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Fighting an opponent in the octagon is one thing, but over the years, some mixed martial arts stars have gone one step further and taken it upon themselves to battle the UFC themselves.

In this article, we’ll explore 10 such instances where big-name fighters have sought to slug it out with the sport’s leading organization in a court of law, and often found that it can be just as grueling and painful a process as going toe-to-toe with a bitter rival in the octagon.

Mark Hunt

The fan favorite knockout artist was incensed after losing to returning superstar Brock Lesnar at UFC 200 in 2016 only to then discover that his opponent had subsequently tested positive for banned PED clomiphene, leading to him being suspended for a year and the fight being amended to a no contest.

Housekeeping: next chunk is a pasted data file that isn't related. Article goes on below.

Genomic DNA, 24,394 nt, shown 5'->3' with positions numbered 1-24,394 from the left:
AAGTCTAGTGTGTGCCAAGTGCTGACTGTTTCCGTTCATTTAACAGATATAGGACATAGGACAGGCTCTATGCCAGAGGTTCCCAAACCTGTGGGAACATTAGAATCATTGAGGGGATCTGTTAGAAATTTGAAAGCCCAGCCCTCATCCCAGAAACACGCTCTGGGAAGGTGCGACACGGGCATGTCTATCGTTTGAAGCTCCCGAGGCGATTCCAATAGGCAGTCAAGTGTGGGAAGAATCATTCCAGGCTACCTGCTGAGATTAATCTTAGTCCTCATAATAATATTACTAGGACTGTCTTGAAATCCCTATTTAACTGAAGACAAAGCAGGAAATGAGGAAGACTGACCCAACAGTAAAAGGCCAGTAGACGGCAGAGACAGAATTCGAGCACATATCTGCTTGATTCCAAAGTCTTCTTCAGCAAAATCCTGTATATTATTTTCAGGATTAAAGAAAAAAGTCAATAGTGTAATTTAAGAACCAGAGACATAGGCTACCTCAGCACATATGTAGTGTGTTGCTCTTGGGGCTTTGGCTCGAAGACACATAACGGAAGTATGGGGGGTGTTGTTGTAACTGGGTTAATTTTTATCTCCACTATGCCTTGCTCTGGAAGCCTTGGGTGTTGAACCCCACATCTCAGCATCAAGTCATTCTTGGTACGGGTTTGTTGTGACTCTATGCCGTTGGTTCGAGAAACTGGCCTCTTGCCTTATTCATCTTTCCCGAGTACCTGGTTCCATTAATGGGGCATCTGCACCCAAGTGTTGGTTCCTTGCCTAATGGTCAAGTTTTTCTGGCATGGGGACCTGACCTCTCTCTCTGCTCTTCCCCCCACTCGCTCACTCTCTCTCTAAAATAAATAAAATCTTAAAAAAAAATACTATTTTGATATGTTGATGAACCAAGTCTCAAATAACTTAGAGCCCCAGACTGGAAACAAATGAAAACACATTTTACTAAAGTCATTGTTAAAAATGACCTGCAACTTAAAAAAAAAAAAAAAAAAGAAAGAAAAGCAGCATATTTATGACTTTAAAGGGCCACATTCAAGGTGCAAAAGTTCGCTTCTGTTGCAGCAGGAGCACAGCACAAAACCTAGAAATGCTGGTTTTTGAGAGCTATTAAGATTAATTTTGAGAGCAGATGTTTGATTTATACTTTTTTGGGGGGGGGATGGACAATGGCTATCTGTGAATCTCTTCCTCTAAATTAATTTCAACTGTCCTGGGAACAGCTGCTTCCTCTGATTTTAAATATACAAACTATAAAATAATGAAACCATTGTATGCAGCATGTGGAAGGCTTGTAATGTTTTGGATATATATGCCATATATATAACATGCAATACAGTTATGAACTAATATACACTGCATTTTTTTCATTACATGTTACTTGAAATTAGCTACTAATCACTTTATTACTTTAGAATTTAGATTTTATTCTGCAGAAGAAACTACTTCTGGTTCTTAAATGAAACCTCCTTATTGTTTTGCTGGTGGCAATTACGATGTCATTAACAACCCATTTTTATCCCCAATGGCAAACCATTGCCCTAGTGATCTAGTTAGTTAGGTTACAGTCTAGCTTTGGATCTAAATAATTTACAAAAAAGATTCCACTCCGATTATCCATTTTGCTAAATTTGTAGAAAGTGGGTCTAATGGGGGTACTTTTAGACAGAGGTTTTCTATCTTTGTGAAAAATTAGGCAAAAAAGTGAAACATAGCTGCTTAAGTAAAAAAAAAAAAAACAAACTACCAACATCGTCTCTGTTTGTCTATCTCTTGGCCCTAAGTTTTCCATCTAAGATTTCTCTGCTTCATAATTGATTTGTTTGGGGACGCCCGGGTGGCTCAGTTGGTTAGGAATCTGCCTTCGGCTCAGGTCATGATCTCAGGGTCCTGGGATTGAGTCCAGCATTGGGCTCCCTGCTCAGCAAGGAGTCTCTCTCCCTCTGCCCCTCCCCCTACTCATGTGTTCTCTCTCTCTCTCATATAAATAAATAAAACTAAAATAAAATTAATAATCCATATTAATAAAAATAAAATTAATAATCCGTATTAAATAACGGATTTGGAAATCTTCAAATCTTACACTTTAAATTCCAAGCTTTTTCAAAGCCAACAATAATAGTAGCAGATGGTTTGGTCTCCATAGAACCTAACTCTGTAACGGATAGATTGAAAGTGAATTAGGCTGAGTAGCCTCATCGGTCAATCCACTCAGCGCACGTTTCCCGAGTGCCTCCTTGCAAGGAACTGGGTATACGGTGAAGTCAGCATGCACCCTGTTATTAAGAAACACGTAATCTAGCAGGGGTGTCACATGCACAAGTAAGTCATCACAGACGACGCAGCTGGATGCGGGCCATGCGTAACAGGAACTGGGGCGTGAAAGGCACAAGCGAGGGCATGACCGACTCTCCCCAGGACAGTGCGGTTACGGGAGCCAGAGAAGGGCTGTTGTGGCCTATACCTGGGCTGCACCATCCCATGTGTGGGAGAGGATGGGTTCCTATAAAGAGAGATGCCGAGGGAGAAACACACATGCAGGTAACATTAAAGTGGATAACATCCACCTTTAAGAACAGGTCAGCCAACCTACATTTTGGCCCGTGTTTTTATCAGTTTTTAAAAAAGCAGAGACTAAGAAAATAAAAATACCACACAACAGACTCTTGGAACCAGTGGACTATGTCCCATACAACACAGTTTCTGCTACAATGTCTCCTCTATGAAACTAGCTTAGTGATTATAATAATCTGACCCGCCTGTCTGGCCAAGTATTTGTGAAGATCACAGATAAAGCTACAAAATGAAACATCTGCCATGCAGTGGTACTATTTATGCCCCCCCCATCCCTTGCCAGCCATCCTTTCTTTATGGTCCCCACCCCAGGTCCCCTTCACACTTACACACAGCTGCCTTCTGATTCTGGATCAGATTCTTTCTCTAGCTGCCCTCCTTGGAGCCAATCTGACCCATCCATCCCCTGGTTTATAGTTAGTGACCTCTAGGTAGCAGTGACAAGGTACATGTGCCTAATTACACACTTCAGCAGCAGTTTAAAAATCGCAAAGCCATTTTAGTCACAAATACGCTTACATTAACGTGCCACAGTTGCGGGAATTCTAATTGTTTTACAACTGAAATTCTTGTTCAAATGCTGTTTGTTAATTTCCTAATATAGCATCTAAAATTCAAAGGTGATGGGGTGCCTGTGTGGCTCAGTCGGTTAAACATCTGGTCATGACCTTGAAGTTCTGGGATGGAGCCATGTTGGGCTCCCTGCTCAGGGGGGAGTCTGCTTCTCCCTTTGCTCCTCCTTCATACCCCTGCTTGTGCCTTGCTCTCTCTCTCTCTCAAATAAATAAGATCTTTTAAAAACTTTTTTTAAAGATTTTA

Hunt had claimed pre-fight that Lesnar was using performance-enhancing drugs and afterward became convinced that the UFC had purposefully turned a blind eye to his opponent’s PED use in the lead-up to the fight, noting that he’d been allowed to circumnavigate a required four-month USADA testing period for all returning fighters.

As such, Hunt filed a lawsuit against UFC, Dana White and Lesnar in 2017 seeking millions of dollars in damages, accusing them of Conspiracy to Commit Racketeering, Fraud, False Pretenses, Breach of Contract, Breach of Covenant of Good Faith and Fair Duty, Negligence and Unjust Enrichment.

A few months later the UFC would join White and Lesnar’s lawyers in filing motion’s to dismiss, claiming Hunt’s suit had “an utter dearth of specific allegations,” and a failure to establish a link, “between the injury asserted and the purported injurious conduct.”